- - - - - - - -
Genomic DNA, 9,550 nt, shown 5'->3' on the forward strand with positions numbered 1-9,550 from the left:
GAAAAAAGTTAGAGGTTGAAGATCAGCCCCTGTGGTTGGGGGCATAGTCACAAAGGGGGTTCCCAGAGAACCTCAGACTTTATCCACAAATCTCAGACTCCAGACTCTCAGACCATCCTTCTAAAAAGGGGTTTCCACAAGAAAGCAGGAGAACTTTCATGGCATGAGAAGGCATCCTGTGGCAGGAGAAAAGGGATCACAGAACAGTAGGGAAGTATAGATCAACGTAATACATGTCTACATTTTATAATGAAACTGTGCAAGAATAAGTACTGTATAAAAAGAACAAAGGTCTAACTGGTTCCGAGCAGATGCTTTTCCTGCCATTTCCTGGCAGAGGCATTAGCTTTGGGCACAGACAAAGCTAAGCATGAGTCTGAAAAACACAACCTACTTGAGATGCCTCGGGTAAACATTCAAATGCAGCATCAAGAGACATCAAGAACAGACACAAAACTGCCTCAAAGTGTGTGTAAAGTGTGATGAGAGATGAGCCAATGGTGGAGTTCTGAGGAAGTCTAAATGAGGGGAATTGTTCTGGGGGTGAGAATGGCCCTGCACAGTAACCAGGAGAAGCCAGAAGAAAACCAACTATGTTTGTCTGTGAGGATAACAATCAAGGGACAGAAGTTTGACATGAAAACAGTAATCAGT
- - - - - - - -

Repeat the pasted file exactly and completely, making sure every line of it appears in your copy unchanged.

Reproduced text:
Genomic DNA, 9,550 nt, shown 5'->3' on the forward strand with positions numbered 1-9,550 from the left:
GAAAAAAGTTAGAGGTTGAAGATCAGCCCCTGTGGTTGGGGGCATAGTCACAAAGGGGGTTCCCAGAGAACCTCAGACTTTATCCACAAATCTCAGACTCCAGACTCTCAGACCATCCTTCTAAAAAGGGGTTTCCACAAGAAAGCAGGAGAACTTTCATGGCATGAGAAGGCATCCTGTGGCAGGAGAAAAGGGATCACAGAACAGTAGGGAAGTATAGATCAACGTAATACATGTCTACATTTTATAATGAAACTGTGCAAGAATAAGTACTGTATAAAAAGAACAAAGGTCTAACTGGTTCCGAGCAGATGCTTTTCCTGCCATTTCCTGGCAGAGGCATTAGCTTTGGGCACAGACAAAGCTAAGCATGAGTCTGAAAAACACAACCTACTTGAGATGCCTCGGGTAAACATTCAAATGCAGCATCAAGAGACATCAAGAACAGACACAAAACTGCCTCAAAGTGTGTGTAAAGTGTGATGAGAGATGAGCCAATGGTGGAGTTCTGAGGAAGTCTAAATGAGGGGAATTGTTCTGGGGGTGAGAATGGCCCTGCACAGTAACCAGGAGAAGCCAGAAGAAAACCAACTATGTTTGTCTGTGAGGATAACAATCAAGGGACAGAAGTTTGACATGAAAACAGTAATCAGT